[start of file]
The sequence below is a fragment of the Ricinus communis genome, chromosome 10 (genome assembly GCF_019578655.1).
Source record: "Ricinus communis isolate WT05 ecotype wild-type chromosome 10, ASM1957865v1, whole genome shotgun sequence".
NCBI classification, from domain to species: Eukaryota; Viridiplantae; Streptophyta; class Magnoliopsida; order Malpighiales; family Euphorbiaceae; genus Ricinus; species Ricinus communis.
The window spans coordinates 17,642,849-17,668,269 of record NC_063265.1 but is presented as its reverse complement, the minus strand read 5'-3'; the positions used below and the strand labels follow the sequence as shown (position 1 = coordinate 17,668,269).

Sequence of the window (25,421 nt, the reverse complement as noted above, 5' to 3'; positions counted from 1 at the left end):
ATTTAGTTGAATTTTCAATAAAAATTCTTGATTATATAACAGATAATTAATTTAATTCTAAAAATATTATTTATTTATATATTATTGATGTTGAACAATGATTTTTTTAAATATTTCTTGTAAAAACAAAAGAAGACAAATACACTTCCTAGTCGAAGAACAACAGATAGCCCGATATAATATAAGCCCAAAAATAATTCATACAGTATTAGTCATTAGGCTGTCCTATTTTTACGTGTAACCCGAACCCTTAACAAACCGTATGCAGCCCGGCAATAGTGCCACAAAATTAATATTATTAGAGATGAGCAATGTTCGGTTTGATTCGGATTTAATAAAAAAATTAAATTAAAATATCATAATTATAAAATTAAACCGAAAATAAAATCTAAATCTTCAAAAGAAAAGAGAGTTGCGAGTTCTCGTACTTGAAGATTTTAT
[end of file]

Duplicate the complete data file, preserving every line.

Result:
The sequence below is a fragment of the Ricinus communis genome, chromosome 10 (genome assembly GCF_019578655.1).
Source record: "Ricinus communis isolate WT05 ecotype wild-type chromosome 10, ASM1957865v1, whole genome shotgun sequence".
NCBI classification, from domain to species: Eukaryota; Viridiplantae; Streptophyta; class Magnoliopsida; order Malpighiales; family Euphorbiaceae; genus Ricinus; species Ricinus communis.
The window spans coordinates 17,642,849-17,668,269 of record NC_063265.1 but is presented as its reverse complement, the minus strand read 5'-3'; the positions used below and the strand labels follow the sequence as shown (position 1 = coordinate 17,668,269).

Sequence of the window (25,421 nt, the reverse complement as noted above, 5' to 3'; positions counted from 1 at the left end):
ATTTAGTTGAATTTTCAATAAAAATTCTTGATTATATAACAGATAATTAATTTAATTCTAAAAATATTATTTATTTATATATTATTGATGTTGAACAATGATTTTTTTAAATATTTCTTGTAAAAACAAAAGAAGACAAATACACTTCCTAGTCGAAGAACAACAGATAGCCCGATATAATATAAGCCCAAAAATAATTCATACAGTATTAGTCATTAGGCTGTCCTATTTTTACGTGTAACCCGAACCCTTAACAAACCGTATGCAGCCCGGCAATAGTGCCACAAAATTAATATTATTAGAGATGAGCAATGTTCGGTTTGATTCGGATTTAATAAAAAAATTAAATTAAAATATCATAATTATAAAATTAAACCGAAAATAAAATCTAAATCTTCAAAAGAAAAGAGAGTTGCGAGTTCTCGTACTTGAAGATTTTAT